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From "Bill Stoddard" <b...@wstoddard.com>
Subject Re: application level accept() filter for 1.3.x
Date Tue, 19 Dec 2000 13:23:37 GMT
Hey Theo,
Cool stuff! This handles the case of the client establishing the initial
connection then waiting to send data; I would think the more common case is a
client starting a connection, sending the first request immediately. This
causes the server to do an accept followed by a read which should return data.
The request is serviced then if keep-alives are enabled, the server does
another read. This read is the one that has the potential to block for long
periods of time.

Have you ever used the kqueue/kevent API on FreeBSD?

Bill

> I know that people "don't care about advancements to 1.3.x".  With that
said,
> I thought that this would be at least interesting enough to post here even
if
> it isn't used by anyone.  This is a patch that applies to 1.3.12 and 1.3.14.
>
> Problem:
>   Clients connect to Apache and spend an awfully long time sitting before
they
> make their request.  This ties up children so that they cannot answer other
> requests.  Many people turn off KeepAlives because they don't seem to have
> enough children slots to serve all of the "concurrent" connections.  This is
a
> well understood issue.
>   The client can still waste "child slot time" between the connect() and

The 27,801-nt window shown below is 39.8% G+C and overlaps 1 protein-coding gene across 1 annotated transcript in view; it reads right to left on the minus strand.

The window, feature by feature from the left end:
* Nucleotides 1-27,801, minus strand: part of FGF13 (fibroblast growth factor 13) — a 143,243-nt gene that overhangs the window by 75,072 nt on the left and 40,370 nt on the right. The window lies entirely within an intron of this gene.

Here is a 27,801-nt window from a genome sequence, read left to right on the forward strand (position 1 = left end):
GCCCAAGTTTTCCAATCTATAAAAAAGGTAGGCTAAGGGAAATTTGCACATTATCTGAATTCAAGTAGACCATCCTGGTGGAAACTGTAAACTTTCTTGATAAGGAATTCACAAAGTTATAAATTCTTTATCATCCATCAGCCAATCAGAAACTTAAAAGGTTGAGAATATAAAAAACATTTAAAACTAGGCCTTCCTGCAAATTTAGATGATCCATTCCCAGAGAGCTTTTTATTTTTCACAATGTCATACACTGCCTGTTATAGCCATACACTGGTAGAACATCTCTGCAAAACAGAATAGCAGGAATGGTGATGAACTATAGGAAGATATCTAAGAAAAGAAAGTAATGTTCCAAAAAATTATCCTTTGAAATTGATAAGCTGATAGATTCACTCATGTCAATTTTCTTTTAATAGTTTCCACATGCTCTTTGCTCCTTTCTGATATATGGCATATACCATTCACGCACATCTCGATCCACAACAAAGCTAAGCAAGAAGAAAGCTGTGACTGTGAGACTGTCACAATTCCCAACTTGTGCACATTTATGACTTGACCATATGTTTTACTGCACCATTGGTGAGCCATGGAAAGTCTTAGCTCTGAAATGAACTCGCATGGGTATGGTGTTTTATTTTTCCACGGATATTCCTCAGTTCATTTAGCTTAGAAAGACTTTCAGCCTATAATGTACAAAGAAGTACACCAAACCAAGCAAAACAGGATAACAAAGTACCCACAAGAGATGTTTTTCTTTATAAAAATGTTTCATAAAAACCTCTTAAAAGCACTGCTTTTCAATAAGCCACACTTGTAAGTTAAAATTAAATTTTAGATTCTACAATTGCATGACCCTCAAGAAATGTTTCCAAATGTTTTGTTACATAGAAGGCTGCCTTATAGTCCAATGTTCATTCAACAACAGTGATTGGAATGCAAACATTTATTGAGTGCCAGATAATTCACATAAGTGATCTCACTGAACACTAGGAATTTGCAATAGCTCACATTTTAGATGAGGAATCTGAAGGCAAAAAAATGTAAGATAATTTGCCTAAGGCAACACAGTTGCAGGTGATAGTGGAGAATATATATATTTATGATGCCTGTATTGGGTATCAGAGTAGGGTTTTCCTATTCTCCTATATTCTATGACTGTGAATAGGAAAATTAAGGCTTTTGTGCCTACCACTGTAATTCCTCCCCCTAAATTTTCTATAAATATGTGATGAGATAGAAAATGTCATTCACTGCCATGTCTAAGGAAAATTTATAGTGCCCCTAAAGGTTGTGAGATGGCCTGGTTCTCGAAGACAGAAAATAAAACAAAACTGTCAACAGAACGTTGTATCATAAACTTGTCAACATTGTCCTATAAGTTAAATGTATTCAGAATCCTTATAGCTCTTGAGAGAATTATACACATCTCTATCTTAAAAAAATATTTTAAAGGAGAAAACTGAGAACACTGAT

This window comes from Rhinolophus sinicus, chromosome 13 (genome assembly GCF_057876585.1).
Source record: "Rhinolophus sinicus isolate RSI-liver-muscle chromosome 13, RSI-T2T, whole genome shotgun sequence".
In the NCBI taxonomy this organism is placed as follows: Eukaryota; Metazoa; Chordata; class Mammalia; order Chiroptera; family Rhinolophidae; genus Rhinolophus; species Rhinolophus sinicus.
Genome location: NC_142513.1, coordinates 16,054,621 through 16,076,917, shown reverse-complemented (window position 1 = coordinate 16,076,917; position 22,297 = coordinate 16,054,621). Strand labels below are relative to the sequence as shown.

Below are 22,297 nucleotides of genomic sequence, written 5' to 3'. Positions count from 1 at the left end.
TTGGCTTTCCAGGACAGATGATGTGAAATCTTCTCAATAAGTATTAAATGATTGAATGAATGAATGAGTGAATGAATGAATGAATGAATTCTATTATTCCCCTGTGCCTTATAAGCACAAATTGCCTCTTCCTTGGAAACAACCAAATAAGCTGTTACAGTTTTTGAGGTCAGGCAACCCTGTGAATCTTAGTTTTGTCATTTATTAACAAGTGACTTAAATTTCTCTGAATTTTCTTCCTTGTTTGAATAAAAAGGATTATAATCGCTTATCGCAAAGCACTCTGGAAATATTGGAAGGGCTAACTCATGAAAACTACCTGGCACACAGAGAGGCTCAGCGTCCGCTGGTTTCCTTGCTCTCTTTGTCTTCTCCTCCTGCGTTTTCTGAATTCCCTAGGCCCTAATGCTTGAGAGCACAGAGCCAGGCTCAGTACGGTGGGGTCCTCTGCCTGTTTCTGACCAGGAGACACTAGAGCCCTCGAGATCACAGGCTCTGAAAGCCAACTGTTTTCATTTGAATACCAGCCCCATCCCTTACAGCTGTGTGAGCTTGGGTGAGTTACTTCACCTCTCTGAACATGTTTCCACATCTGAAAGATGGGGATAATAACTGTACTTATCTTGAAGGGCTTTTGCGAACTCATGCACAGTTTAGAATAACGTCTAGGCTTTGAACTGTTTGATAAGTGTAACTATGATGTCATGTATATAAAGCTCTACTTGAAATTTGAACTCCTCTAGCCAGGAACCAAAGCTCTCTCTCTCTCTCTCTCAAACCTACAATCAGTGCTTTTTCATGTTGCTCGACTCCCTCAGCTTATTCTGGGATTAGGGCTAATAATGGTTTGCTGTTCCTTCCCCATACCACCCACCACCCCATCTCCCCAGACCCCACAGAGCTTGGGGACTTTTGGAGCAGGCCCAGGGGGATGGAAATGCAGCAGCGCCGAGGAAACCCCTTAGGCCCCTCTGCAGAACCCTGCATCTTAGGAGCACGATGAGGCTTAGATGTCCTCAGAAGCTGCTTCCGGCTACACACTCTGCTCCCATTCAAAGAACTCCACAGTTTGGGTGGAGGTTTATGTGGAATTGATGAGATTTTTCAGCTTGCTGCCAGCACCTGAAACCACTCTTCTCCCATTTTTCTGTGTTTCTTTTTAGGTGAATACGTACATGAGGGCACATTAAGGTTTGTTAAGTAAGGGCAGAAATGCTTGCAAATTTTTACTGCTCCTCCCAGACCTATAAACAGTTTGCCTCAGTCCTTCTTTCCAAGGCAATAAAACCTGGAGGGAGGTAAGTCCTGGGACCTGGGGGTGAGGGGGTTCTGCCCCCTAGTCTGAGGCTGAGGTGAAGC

> write() of the request, which is between the accept() and read() on the
server
> side.  Why read() when there is nothing there?  Actually, in the particular
> case of Apache, why even accept() when there is nothing to read()?  In BSD
> there is a kernel modification that augments accept() to *not* return to the
> application until there is data available to be read() by the program that
is
> accepting()ing.
>   This OS level solution is not easy to implement under Linux or Solaris.
>
> Solution:
>   Create a parent process that is responsible for all accept()ing.  That
> process only passes those accept()ed file descriptors to Apache children
> processes once they have data available for read()ing.  This passing is done
> via IPC over unix domain sockets.  At most two additional context switches
are
> incurred with this model, but it allows hundreds of "slow" inbound
connections
> to occur without unnecessarily tying up Apache children processes.
>   The patch was written to work with a 1024 filedescriptor fdsetsize -- it
> uses select().  It also limits the number of accept()ed connection that have
> not been handed off to Apache children to 700.  These numbers are hardcoded
> because, for my own reasons, it was ideal *not* to modify the httpd.conf on
> the systems I wrote this for.
>   I have tested this on Linux 2.2.17 and it seems to work well.
>
>   The patch is changes the flow of accepting new client connections and adds
> one process to the run-time.  There is currently a problem gracefully
> restarting the httpd instance and stopping it with the apachectl program --
> but I never do that anyway.  Someone with more interest than myself can fix
> that :-P
>
>   The patch is available at http://www.lethargy.org/~jesus/projects/.  It is
> the fifth item under "Apache related projects."
>
>
> I would love people's input!!!  I am sure there are other people suffering
> from the same sort of problem.
>
> --
> Theo Schlossnagle
> 1024D/A8EBCF8F/13BD 8C08 6BE2 629A 527E  2DC2 72C2 AD05 A8EB CF8F
> 2047R/33131B65/71 F7 95 64 49 76 5D BA  3D 90 B9 9F BE 27 24 E7
>


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